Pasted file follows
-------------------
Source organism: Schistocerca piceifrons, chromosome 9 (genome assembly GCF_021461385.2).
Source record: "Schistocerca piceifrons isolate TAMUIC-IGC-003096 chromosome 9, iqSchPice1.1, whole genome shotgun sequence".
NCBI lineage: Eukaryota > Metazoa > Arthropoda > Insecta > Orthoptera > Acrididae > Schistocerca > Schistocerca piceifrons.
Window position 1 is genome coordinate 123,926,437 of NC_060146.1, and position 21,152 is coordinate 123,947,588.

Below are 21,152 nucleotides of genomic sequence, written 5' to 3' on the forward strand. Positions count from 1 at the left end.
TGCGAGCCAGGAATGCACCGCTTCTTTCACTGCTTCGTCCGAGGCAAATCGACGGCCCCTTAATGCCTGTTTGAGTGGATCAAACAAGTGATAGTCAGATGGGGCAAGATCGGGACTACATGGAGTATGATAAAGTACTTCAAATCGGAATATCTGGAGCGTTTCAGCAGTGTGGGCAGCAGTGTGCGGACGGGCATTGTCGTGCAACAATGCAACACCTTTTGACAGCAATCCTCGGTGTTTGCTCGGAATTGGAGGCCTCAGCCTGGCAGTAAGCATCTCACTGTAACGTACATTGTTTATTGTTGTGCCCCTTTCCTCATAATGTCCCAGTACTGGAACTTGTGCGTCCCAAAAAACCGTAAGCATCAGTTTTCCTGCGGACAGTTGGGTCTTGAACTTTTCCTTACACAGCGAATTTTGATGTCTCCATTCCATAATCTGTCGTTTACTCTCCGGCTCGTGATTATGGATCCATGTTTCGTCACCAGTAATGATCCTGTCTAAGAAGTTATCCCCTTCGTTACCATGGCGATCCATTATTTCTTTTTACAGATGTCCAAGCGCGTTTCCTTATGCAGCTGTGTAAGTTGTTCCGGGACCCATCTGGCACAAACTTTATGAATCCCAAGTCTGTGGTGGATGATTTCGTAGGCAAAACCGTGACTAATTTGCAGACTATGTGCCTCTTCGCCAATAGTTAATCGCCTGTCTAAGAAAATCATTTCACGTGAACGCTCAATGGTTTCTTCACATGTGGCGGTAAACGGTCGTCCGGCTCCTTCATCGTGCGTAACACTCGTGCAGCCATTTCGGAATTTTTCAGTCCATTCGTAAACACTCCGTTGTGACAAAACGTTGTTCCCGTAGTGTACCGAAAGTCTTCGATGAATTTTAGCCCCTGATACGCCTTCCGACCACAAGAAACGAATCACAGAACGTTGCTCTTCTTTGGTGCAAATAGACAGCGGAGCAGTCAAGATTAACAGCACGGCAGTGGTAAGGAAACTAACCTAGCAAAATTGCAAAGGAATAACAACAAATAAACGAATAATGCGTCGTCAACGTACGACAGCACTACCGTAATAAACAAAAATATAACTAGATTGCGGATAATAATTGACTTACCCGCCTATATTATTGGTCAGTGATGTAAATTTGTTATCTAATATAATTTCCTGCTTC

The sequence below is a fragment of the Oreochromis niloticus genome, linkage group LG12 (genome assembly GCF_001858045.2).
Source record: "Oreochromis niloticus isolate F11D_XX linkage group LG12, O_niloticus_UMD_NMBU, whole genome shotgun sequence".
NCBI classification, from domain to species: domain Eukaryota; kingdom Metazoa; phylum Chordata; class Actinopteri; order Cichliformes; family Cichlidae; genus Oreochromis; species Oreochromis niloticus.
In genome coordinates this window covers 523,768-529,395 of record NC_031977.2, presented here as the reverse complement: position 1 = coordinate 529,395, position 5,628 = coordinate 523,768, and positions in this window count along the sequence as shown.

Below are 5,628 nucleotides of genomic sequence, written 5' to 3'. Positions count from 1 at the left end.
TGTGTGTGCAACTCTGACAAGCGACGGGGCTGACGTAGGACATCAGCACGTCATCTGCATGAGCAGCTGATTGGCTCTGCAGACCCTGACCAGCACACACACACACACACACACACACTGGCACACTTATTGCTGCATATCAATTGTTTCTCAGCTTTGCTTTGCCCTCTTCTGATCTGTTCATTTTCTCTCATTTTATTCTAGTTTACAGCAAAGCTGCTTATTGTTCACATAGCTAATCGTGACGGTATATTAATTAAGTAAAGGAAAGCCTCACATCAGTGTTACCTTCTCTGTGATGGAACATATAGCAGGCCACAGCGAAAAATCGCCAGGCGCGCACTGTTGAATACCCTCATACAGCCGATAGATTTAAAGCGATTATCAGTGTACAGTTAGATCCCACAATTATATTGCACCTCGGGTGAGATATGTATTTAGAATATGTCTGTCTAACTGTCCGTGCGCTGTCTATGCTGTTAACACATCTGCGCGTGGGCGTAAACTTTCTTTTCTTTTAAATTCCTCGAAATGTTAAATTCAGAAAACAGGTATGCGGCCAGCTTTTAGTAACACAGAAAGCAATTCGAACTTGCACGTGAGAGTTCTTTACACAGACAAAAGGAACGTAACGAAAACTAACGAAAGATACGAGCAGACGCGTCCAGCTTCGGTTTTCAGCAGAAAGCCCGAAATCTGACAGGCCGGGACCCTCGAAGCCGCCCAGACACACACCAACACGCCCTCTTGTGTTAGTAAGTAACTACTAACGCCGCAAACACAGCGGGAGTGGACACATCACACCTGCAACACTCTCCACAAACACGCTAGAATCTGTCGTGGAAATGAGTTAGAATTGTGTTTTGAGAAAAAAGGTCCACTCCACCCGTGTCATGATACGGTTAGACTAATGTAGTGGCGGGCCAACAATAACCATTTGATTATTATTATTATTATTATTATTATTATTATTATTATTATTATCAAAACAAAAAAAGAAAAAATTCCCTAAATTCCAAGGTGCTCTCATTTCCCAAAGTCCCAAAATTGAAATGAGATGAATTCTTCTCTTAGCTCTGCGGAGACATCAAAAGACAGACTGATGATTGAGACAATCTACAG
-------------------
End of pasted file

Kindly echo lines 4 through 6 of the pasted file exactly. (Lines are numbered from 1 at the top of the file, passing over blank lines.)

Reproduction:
Window position 1 is genome coordinate 123,926,437 of NC_060146.1, and position 21,152 is coordinate 123,947,588.

Below are 21,152 nucleotides of genomic sequence, written 5' to 3' on the forward strand. Positions count from 1 at the left end.
TGCGAGCCAGGAATGCACCGCTTCTTTCACTGCTTCGTCCGAGGCAAATCGACGGCCCCTTAATGCCTGTTTGAGTGGATCAAACAAGTGATAGTCAGATGGGGCAAGATCGGGACTACATGGAGTATGATAAAGTACTTCAAATCGGAATATCTGGAGCGTTTCAGCAGTGTGGGCAGCAGTGTGCGGACGGGCATTGTCGTGCAACAATGCAACACCTTTTGACAGCAATCCTCGGTGTTTGCTCGGAATTGGAGGCCTCAGCCTGGCAGTAAGCATCTCACTGTAACGTACATTGTTTATTGTTGTGCCCCTTTCCTCATAATGTCCCAGTACTGGAACTTGTGCGTCCCAAAAAACCGTAAGCATCAGTTTTCCTGCGGACAGTTGGGTCTTGAACTTTTCCTTACACAGCGAATTTTGATGTCTCCATTCCATAATCTGTCGTTTACTCTCCGGCTCGTGATTATGGATCCATGTTTCGTCACCAGTAATGATCCTGTCTAAGAAGTTATCCCCTTCGTTACCATGGCGATCCATTATTTCTTTTTACAGATGTCCAAGCGCGTTTCCTTATGCAGCTGTGTAAGTTGTTCCGGGACCCATCTGGCACAAACTTTATGAATCCCAAGTCTGTGGTGGATGATTTCGTAGGCAAAACCGTGACTAATTTGCAGACTATGTGCCTCTTCGCCAATAGTTAATCGCCTGTCTAAGAAAATCATTTCACGTGAACGCTCAATGGTTTCTTCACATGTGGCGGTAAACGGTCGTCCGGCTCCTTCATCGTGCGTAACACTCGTGCAGCCATTTCGGAATTTTTCAGTCCATTCGTAAACACTCCGTTGTGACAAAACGTTGTTCCCGTAGTGTACCGAAAGTCTTCGATGAATTTTAGCCCCTGATACGCCTTCCGACCACAAGAAACGAATCACAGAACGTTGCTCTTCTTTGGTGCAAATAGACAGCGGAGCAGTCAAGATTAACAGCACGGCAGTGGTAAGGAAACTAACCTAGCAAAATTGCAAAGGAATAACAACAAATAAACGAATAATGCGTCGTCAACGTACGACAGCACTACCGTAATAAACAAAAATATAACTAGATTGCGGATAATAATTGACTTACCCGCCTATATTATTGGTCAGTGATGTAAATTTGTTATCTAATATAATTTCCTGCTTC